When people are faced with a legal dispute, they may not know what steps they should take to achieve a resolution. The legal system may seem intimidating to those who don’t normally interact with the law on the daily basis.
However, the Alberta courts have identified the need for better access to legal information, and published a visual chart on how the legal process works.
If you are faced with a legal issue and are unsure about how to proceed with your case, contact a civil litigation lawyer for assistance. He or she will be able to tell if you have valid grounds for a claim, and how to pursue the outcomes you desire.
The First Steps To Resolving A Civil Litigation Matter
Each person’s individual case may proceed a bit differently depending on the circumstances. However, the outlined process is more or less the typical path a case will follow.
The process starts when two parties find themselves in a legal dispute they cannot resolve on their own. One party would then hire a lawyer, and file a statement of claim with the courts, commencing legal action against the other person. This person is the plaintiff.
The other party would respond, most likely denying the claim. This person is the defendant. If the defendant does not respond, the plaintiff may be awarded judgment in the matter.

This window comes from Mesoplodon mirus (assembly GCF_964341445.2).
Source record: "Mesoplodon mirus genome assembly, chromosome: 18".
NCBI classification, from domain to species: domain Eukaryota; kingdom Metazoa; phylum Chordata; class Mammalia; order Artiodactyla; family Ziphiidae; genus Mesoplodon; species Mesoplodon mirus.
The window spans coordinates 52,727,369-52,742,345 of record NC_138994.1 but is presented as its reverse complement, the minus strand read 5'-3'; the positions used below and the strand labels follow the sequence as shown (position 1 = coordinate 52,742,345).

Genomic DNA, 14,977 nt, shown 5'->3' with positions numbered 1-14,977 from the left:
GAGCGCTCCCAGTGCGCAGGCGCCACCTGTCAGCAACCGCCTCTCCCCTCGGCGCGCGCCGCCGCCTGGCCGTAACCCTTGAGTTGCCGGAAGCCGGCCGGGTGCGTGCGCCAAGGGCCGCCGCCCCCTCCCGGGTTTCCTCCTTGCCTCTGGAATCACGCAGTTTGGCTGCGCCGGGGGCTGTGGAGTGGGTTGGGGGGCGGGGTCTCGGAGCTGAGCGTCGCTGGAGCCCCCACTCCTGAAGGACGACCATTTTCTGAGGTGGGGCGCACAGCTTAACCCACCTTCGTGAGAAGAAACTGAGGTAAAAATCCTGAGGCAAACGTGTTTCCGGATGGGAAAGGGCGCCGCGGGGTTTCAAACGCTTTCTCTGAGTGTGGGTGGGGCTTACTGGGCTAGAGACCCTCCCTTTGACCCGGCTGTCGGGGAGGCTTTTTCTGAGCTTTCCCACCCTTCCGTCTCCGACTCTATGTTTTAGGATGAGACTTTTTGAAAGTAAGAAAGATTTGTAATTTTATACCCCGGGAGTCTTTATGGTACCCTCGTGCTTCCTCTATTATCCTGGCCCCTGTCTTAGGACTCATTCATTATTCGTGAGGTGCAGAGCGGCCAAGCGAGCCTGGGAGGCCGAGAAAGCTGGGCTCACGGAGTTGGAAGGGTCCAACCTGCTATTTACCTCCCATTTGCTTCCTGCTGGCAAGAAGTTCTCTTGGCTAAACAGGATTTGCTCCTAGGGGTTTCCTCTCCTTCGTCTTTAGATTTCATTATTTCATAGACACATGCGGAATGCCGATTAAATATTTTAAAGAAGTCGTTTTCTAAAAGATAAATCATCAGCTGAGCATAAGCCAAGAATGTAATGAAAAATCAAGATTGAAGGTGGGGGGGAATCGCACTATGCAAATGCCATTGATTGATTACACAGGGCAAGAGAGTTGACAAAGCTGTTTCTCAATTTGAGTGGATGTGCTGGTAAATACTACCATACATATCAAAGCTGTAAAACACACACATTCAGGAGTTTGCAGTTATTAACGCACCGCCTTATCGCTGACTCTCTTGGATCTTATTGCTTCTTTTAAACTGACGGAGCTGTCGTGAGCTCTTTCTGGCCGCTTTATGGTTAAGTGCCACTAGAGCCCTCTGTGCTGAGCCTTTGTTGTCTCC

The lawyers would then try and negotiate a settlement. A settlement can be reached at any point during the life of the case, even if it proceeds to court. If an agreement is reached, the matter is settled.
The Mediation Process
The parties can also attempt mediation. This allows a third party to facilitate a conversation between the individuals, and express their perspectives on the matter. The goal is, upon hearing each other explain their positions on the matter, they can reach an agreement that satisfies them both.
Getting Ready For Trial
If mediation fails, the next step is to get the case ready for court. This means requesting and reviewing documents from each side related to the issue, as well as an examination of each party by the other side’s lawyer. This is known as examination for discovery.
Once a trial date is set, the trial will begin on the scheduled date, and the court will either accept the claims of the plaintiff, or reject them.
Once a decision has been made, either party can choose to appeal the decision as long as they have valid grounds to do so. Just because a party may not like a decision does not mean they automatically have the right to dispute it.